Thursday, 15 March 2007
"My Special Island"
I remember as a child in the mid-fifties escaping from the cold, grey, windswept streets of Birmingham, then one of England’s ugliest city centres, into the warmth of an Odeon cinema to see Mike Todd’s amazing movie of the Broadway show “South Pacific”.
There for the first time I saw coconut palms and banyan trees, and there for the first time I fell hopelessly in love with a sweet-faced Asian girl. It was France Nguyen, a Vietnamese teenager who played the nubile little daughter of Bloody Mary, a sow of a mother who was ready to offer her daughter’s hand for a fat wad of dollars. In the words of the song, ‘Bloody Mary’s always chewing betel nut, but she don’t use Pepsodent’!
There in that cinema so many years ago I learned that while, like me, some people live on a lonely island, lost in the middle of a foggy sea, ‘some people long for another island, one where they know they would like to be’. The movie had a big impact on me and I became a dreamer, longing for that other island. Now, finally I seem to have found my special island and of course it’s Koh Chang, a dreamy spine of jungle clad mountains adrift in the warm ocean off the Eastern seaboard of Thailand not far from Cambodia.
When five years ago I stayed on Koh Chang for the first time, I rapidly filled my writer’s notebooks with all I saw and absorbed. Later I used this material to write my now bestselling novel, “Thai Girl”, a story about British backpacker Ben who falls for a sweet and flirtatious Thai girl, Fon, a masseuse on the beach at Koh Samet. Contrary to stereotype she refuses to go with Ben and when she tells him to get out of her life, he goes to cool his heels and drown his sorrows on Koh Chang.
These are his first impressions of the island and perhaps mine too.
“The massive bulk of Koh Chang, elephant island, the second largest in Thailand, reared up out of the sea as the smoky little ferryboat drew closer. From his seat in the bow, Ben could make out the coconut and banana plantations which ran from the shore up into the jungle-clad mountains behind.
A row of pick-ups standing on the dark laterite of the vehicle park, their drivers touting for fares, greeted the arriving travelers. The first ones quickly filled up with passengers and left and when Ben found himself about to be crammed inside the last to go, he decided instead to ride shotgun on the wide metal step at the back. The step was heaped with sacks of fresh fish and ice, but he could just find a foothold.
The overloaded pick-up moved off and began to career wildly along the narrow concrete road at the foot of the mountains. With the wind in his face and clinging on precariously, he began to feel life was worth living again. New perspectives appeared around each corner. Plantations followed scrub and jungle, then a village and a Chinese temple, and to his right the sea and the distant hills of the mainland.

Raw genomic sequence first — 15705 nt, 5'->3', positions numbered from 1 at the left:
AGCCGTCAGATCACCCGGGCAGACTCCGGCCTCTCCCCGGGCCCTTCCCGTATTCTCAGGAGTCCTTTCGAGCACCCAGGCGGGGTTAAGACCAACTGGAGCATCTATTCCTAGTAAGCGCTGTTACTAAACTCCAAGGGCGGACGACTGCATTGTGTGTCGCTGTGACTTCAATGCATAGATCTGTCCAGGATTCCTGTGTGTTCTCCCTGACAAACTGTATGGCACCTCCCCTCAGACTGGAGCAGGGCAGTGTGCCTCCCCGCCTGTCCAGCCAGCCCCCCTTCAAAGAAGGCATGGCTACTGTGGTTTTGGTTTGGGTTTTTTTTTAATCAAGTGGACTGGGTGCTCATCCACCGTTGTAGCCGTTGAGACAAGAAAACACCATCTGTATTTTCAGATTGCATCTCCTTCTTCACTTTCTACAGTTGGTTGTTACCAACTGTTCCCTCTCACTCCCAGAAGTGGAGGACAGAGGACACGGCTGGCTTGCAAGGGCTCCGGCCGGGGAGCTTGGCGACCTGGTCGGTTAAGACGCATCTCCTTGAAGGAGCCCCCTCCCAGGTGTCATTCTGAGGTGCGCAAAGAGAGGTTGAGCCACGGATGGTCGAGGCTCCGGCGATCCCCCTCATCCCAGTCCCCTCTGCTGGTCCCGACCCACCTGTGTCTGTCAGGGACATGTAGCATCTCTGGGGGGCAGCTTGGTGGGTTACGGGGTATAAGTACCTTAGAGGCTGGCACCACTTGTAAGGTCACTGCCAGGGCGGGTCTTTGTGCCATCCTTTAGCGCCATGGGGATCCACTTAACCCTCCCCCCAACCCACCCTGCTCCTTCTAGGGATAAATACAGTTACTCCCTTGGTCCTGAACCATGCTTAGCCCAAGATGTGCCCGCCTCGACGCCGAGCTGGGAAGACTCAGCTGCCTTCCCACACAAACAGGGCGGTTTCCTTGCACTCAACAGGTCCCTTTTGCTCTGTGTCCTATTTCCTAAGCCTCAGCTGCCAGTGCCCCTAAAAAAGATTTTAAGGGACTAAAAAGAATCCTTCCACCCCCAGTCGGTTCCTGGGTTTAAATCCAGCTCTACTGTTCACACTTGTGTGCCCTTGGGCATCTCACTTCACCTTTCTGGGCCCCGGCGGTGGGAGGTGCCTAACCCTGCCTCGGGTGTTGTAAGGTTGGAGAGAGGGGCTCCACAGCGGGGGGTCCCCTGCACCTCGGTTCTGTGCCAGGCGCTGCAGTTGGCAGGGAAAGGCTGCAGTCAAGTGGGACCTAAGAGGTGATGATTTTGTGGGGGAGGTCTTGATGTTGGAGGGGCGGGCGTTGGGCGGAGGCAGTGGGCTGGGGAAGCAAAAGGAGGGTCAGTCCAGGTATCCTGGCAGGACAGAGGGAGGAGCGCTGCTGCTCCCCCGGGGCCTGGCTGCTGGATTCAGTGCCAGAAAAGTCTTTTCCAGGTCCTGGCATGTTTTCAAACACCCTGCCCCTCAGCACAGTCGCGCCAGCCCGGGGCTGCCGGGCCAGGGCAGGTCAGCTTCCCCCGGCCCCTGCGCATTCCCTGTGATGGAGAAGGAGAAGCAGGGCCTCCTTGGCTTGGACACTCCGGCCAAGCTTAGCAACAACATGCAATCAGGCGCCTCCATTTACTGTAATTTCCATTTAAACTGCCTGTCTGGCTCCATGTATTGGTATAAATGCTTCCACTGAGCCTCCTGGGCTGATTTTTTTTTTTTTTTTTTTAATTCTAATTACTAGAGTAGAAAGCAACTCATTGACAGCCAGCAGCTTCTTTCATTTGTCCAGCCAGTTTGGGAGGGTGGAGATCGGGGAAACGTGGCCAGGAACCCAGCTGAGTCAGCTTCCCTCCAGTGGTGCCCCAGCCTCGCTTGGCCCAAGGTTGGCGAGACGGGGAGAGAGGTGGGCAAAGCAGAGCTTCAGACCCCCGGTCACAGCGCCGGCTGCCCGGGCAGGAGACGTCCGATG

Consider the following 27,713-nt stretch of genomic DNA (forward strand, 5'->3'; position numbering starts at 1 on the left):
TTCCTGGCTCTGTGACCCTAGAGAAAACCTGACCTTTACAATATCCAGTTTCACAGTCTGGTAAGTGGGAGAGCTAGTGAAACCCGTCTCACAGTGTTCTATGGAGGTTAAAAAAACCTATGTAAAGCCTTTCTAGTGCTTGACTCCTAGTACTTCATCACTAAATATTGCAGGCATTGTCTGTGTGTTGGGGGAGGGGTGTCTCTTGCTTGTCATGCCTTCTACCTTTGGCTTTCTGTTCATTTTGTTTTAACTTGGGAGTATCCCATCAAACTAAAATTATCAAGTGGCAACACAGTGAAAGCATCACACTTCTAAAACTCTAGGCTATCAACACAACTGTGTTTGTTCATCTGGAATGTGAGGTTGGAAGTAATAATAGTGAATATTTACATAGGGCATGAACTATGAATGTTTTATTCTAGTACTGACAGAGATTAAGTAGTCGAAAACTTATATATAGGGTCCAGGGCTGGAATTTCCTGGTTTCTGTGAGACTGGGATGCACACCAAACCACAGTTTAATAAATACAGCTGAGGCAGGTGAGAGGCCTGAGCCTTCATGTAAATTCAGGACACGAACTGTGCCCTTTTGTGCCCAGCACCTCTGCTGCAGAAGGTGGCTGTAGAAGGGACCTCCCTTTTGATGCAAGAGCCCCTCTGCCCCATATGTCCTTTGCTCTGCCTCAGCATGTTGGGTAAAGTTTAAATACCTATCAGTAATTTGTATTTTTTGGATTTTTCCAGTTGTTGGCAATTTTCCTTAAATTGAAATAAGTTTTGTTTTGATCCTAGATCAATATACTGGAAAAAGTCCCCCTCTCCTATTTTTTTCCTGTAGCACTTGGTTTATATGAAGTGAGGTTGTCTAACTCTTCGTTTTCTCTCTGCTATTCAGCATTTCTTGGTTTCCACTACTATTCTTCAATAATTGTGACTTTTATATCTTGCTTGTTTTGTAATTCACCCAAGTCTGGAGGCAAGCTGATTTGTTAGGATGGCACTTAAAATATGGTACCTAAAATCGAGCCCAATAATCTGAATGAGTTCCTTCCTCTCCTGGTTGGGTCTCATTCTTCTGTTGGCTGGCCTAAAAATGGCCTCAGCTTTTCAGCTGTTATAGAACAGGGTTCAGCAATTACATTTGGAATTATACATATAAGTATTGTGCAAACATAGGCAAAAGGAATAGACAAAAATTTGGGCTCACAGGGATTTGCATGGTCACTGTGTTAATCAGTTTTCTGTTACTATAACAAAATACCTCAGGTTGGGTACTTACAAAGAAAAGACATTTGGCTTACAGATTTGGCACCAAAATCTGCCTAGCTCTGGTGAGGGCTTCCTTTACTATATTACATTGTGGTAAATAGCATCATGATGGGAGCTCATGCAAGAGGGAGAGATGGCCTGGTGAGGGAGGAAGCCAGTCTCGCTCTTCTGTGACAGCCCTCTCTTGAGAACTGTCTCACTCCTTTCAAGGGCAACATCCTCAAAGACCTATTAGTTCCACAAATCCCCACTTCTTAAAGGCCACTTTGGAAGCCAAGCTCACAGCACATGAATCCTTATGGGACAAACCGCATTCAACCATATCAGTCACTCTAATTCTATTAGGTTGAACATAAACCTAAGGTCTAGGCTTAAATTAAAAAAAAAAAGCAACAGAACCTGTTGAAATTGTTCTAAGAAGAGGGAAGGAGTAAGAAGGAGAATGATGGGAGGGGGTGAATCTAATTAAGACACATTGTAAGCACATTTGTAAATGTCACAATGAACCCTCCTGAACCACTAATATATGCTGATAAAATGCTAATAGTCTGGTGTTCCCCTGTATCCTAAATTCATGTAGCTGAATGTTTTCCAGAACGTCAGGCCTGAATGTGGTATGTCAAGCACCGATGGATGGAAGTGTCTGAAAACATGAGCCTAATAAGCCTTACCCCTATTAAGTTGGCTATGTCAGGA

Soon the pick-up was beginning to climb, to struggle and slow, its exhaust farting and burbling beneath his feet. Grinding down through the gears, the driver swerved through the potholes and round hairpin bends, threatening to throw him under the wheels of the more powerful truck that snarled impatiently behind.
He stared up at the mountains as they climbed to where the narrow ribbon of road cut into the vertical side of the rock face. Then as the road reached its highest point, he caught his first glimpse along the island, a chain of bays, headlands and peaks, softened by a gentle evening light that merged the colours together in a warm glow.
All this and the rush of hot air, richly scented of earth and foliage, the tallest trees and densest jungle he had ever seen and the sweat and exertion of not quite falling off the back of the pick-up brought his usual optimism flooding back.
Now as the pick-up began to wind down through the mountains towards White Sand Beach, he was beginning to feel more positive. The excitement of moving on and the beauty of his surroundings were doing him good.
The island was a National Park and as tourism had arrived decades later than on other islands, he was hoping Koh Chang would be pristine and unspoiled. But as the pick-up reached the bottom of the hill and cruised along through the coconut palms behind the beach, he was dismayed by the messy developments on either side of the road. There were huts and bungalows everywhere, mini-marts, noodle stalls, obtrusive signs, motorbikes for hire and all the disorder of Thailand in pursuit of the tourist dollar.”
Since my visit five years ago, Koh Chang remains as vibrant and as passionate as ever, no longer quite the untouched virgin that she once was but still with a charm that’ll bewitch the most jaded traveler. I never tire of going back there, but then I have a special affection for it as the place that gave me much of the inspiration for “Thai Girl”, my first novel.
The book is widely available, (see http://www.thaigirl2004.com/), but I warn you… this island and my simple love story are distinctly dangerous. They could get under your skin and change your life forever, just as they have mine.